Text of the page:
LSP ID The System ID + the Pseudonode ID + the Fragment ID of the LSP.
Sequence Number Identifies duplicate LSPs and ensures that the latest LSP information is maintained in the link-state topology database for route computation. The sequence number of a router is set to 1 upon its reboot. The router then receives its previous LSPs back from its neighbors, which have the last sequence number before the router rebooted. The router then uses this number and reoriginates its LSPs with the next sequence number. This field contains a 32-bit (4-byte) unsigned integer.
Checksum The checksum upon the contents of the LSP.
Partition Repair (P) Although this bit exists in both L1 and L2 LSPs, it is relevant only in L2 LSPs. When this bit is set to 1, it indicates that the originating router supports the automatic repair of area partitions. Cisco IOS does not support this feature; it always originates LSPs with the P bit set to 0.
Attachment (ATT) A 4-bit field indicating whether the originating router is attached to one or more areas. Although this bit exists in both L1 and L2 LSPs, it is relevant only in L1 LSPs originated by L1/L2 routers to indicate that it is also a L2 router, which is a potential exit to reach other areas. Reading from left to right (bits 7 – 4), the bits indicate the Error metric, the Expense metric, the Delay metric, and the Default metric. Cisco IOS supports only the default metric, so bits 5 – 7 are always 0.
Overload (OL) The Link-State Database Overload bit. This bit is often set to 0. A router set this bit on its LSPs when unable to store the entire LSDB. Routers receiving an LSP with the OL bit set will not use the originating router as a transit router as its routing table is incomplete, which may result in suboptimal routing and even routing loops; but they will still forward packets destined to the directly connected networks or interfaces of the originating router.
IS Type A 2-bit field indicating whether the originating router is an L1 or L2 IS.
01 – L1; 11 – L2; 00 and 10 are unused values.
An L1/L2 router sets the bits accordingly upon its L1 and L2 LSPs.
Start LSP ID and End LSP ID A DIS periodically [1] multicasts a CSNP to describe all the LSPs in the link-state database of the pseudonode. Since there is an L1 database and an L2 database, therefore there are also L1 and L2 CSNPs. Some LSDBs can be really large that all the LSPs cannot be described in a single CSNP; the last 2 fields of the CSNP header, the Start LSP ID and the End LSP ID, describe the range of LSPs described in the CSNP for fragmentation purpose. The values of the Start LSP ID and End LSP ID are 0x0000.0000.0000.00-00 and 0xFFFF.FFFF.FFFF.FF-FF when all LSPs in the LSDB can be fit into a single CSNP.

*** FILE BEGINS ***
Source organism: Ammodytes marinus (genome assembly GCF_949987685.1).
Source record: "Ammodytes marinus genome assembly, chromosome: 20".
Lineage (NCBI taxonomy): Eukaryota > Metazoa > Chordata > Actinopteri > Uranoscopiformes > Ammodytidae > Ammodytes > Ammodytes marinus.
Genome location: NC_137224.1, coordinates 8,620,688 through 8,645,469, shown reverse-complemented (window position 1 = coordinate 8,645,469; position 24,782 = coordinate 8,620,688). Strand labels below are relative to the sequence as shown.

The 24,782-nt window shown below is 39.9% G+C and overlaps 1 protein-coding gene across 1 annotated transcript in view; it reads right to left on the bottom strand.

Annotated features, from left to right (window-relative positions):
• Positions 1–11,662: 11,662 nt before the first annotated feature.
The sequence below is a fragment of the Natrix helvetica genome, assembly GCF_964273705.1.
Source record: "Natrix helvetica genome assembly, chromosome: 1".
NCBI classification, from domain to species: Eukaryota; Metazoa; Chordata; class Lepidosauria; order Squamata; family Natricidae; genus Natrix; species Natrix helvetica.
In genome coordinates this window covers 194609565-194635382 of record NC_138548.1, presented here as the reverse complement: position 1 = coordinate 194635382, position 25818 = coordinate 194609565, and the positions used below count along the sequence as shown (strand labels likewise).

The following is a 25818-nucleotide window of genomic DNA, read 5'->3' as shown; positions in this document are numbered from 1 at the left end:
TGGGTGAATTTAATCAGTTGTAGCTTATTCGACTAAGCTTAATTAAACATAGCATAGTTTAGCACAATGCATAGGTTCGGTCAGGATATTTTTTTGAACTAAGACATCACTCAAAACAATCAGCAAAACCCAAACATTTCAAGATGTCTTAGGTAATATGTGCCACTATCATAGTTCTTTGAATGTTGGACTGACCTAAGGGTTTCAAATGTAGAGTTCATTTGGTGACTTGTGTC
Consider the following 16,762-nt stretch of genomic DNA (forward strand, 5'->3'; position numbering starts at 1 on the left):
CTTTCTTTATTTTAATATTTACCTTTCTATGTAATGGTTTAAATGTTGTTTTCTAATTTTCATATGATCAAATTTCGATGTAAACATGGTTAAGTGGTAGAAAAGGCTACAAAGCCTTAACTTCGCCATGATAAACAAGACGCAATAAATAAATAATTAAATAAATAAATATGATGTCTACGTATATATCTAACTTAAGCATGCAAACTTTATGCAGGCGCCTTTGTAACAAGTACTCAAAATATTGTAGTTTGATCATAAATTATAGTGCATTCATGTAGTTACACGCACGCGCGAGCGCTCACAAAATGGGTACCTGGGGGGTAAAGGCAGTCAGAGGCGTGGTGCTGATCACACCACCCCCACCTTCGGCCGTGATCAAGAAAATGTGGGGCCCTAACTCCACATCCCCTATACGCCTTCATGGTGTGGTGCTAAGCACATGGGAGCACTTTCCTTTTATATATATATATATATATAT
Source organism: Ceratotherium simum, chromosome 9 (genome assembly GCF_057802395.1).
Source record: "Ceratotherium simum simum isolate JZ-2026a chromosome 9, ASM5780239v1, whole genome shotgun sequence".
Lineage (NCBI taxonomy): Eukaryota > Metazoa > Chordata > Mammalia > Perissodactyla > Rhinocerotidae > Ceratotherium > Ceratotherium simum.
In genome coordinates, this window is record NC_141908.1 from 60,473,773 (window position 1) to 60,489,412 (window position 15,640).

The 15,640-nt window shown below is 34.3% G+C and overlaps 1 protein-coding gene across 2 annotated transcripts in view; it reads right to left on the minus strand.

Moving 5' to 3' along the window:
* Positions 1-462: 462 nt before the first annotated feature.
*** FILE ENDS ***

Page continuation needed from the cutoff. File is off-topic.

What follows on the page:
[1] – every 10 seconds

Various router characteristics (eg: neighbor ISs, authentication, etc) are defined by an IS-IS LSP. An IS-IS LSP contains a common IS-IS PDU header and an IS-IS LSP header, followed by various TLV fields. IS-IS TLV triplets have similar functionalities as the TLV triplets in EIGRP. The TLV mechanism provides a flexible way of adding new data fields upon future extensions.
Note: Sometime TLV is also being referred to as Code, Length, Value (CLV). ISO uses the term Code, while IETF uses the term Type.

The 1-byte Type (or Code) specifies the type of information or content of the Value field, the 1-byte Length specifies the length of the Value field, and the Value field contains the info itself.
The Length field is important for error detection because the Value field is variable length.
Due to the 1-byte size of the Length field, the maximum size of the Value field is 255 bytes.

Below lists the basic and common IS-IS TLVs. The ISO-specified TLVs are designed for use with CLNP; however, most of them are also used with IP. The RFC-specified TLVs are designed only for IP. A router will ignore a TLV if it doesn’t recognize and support the TLV Type / Code. This allows TLVs for CNLP, IP, or both to be carried using the same IS-IS LSP format.

Basic and Common IS-IS TLVs

It is important to know the support of different TLVs on the network equipments because this determines the design and configuration of an Integrated IS-IS network.